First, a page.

Fed. R. Civ. P. 72(a). Here, Plaintiff seeks to overturn the Magistrate Judge's order, (Doc. 120). (Doc. 123).

1. Motion to appoint counsel

The Magistrate Judge denied Petitioner's motion to appoint counsel. (Doc. 120 at 1-2). The Magistrate Judge reasoned that:

Indigent state prisoners applying for habeas corpus relief are not entitled to appointed counsel unless the circumstances indicate that appointed counsel is necessary to prevent due process violations. Chaney v. Lewis, 801 F.2d 1191, 1196 (9th Cir. 1986), cert. denied, 481 U.S. 1023 (1987); Kreiling v. Field, 431 F.2d 638, 640 (9th Cir. 1970) (per curiam); Eskridge v. Rhay, 345 F.2d 778, 782 (9th Cir. 1965), cert. denied, 382 U.S. 996 (1966). The Court has discretion to appoint counsel when a judge "determines that the interests of justice so require." Terrovona v. Kincheloe, 912 F.2d 1176, 1181 (9th Cir. 1990), cert. denied, 499 U.S. 979 (1991) (quoting 18 U.S.C. § 3006A(a)(2)(B)). "In deciding whether to appoint counsel in a habeas proceeding, the district court must evaluate the likelihood of success on the merits as well as the ability of the petitioner to articulate his claims pro se in light of the complexity of the legal issues involved." Weygandt v. Look, 718 F.2d 952, 954 (9th Cir. 1983). Qualls has not shown that he is more likely to succeed on the merits of his claims than any other habeas petitioner before this Court, nor has he shown that his claims are complex.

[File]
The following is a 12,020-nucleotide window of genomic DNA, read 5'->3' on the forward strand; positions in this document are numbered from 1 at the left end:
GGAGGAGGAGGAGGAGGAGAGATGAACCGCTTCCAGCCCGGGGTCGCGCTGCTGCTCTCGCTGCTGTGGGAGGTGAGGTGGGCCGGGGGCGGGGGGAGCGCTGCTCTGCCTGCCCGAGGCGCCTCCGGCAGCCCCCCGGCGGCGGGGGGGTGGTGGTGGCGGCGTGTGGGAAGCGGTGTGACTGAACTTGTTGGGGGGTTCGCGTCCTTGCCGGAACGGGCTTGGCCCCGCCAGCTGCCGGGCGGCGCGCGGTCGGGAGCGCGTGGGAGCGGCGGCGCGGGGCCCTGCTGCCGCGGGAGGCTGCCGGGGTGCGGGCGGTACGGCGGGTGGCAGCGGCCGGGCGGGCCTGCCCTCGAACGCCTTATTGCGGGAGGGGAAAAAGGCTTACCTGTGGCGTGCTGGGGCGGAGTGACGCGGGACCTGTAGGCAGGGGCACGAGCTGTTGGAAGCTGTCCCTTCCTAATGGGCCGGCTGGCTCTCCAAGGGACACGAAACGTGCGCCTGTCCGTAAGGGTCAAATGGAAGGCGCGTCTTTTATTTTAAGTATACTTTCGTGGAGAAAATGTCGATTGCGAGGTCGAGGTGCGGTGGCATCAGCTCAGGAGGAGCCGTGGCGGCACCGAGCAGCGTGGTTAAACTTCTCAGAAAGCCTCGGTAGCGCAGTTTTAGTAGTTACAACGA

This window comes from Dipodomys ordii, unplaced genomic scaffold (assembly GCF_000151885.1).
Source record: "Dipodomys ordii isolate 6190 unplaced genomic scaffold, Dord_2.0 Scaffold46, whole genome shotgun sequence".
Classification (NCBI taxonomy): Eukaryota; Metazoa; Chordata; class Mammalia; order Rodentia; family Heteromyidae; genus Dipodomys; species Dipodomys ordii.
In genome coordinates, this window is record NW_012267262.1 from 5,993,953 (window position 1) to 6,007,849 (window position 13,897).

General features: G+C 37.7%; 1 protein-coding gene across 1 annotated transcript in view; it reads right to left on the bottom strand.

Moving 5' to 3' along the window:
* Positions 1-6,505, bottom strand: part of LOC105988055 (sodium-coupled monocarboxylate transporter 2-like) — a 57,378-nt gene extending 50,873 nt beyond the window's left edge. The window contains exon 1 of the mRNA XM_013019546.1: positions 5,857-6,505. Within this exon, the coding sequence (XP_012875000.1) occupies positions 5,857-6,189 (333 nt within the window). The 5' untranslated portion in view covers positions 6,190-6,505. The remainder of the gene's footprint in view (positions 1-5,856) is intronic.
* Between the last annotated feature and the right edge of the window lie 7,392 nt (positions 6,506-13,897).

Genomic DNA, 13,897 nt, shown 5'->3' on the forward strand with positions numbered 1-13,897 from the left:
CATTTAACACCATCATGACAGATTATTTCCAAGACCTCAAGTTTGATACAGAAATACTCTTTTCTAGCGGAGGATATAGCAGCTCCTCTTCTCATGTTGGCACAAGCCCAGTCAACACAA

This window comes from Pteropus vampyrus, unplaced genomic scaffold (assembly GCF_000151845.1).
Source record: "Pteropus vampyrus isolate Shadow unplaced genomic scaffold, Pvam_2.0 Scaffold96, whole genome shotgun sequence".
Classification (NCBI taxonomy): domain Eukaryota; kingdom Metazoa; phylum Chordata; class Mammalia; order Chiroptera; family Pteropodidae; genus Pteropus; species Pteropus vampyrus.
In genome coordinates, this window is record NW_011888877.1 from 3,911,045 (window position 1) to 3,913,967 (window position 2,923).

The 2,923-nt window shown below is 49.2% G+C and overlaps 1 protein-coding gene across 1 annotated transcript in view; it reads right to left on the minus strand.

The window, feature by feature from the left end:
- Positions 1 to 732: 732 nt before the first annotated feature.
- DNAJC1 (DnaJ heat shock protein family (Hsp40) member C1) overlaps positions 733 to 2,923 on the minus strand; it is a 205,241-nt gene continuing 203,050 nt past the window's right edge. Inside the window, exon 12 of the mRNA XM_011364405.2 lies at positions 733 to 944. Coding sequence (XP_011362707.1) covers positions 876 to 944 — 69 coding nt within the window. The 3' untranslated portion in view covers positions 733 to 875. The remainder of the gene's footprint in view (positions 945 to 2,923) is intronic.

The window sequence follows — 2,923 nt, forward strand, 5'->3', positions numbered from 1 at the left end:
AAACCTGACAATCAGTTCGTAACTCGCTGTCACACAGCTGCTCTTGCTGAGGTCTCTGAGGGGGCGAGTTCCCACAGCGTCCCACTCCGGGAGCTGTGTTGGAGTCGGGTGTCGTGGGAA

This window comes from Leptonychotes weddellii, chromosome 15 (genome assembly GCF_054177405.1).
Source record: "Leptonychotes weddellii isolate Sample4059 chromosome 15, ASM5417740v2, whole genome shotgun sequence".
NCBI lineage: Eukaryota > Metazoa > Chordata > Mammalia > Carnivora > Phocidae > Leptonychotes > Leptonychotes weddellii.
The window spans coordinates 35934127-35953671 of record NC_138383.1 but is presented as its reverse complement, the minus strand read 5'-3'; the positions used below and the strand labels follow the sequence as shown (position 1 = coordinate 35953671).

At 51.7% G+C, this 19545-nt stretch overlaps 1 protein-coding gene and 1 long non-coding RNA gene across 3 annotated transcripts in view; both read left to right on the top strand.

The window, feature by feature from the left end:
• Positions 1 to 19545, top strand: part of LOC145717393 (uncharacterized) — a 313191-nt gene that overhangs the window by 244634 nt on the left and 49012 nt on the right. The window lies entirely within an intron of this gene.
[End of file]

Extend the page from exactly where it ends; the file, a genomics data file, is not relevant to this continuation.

(Doc. 120 at 1-2).

Petitioner requests the Court to reverse the Magistrate Judge arguing that the failure to appoint counsel has caused Petitioner's "grounds and documents not to be presented in court." (Doc. 123 at 5). Petitioner further contends that he has produced exhibits demonstrating the complexity of his claims and his need for appointed counsel. ( Id. at 6). Petitioner asserts that the Magistrate Judge "did not even look at this evidence" and failed "to personally review [his] petition, evidence, exhibits and affidavits...." ( Id. ) However, Petitioner does not present any evidence supporting his assertion. Moreover, the undersigned has previously denied one of Petitioner's motions for appointment of counsel. (Doc. 67 at 3). For these reasons and the reasons stated in the Magistrate Judge's order, which are not clearly erroneous nor contrary to law, Petitioner's objections to the Magistrate Judge's order are overruled.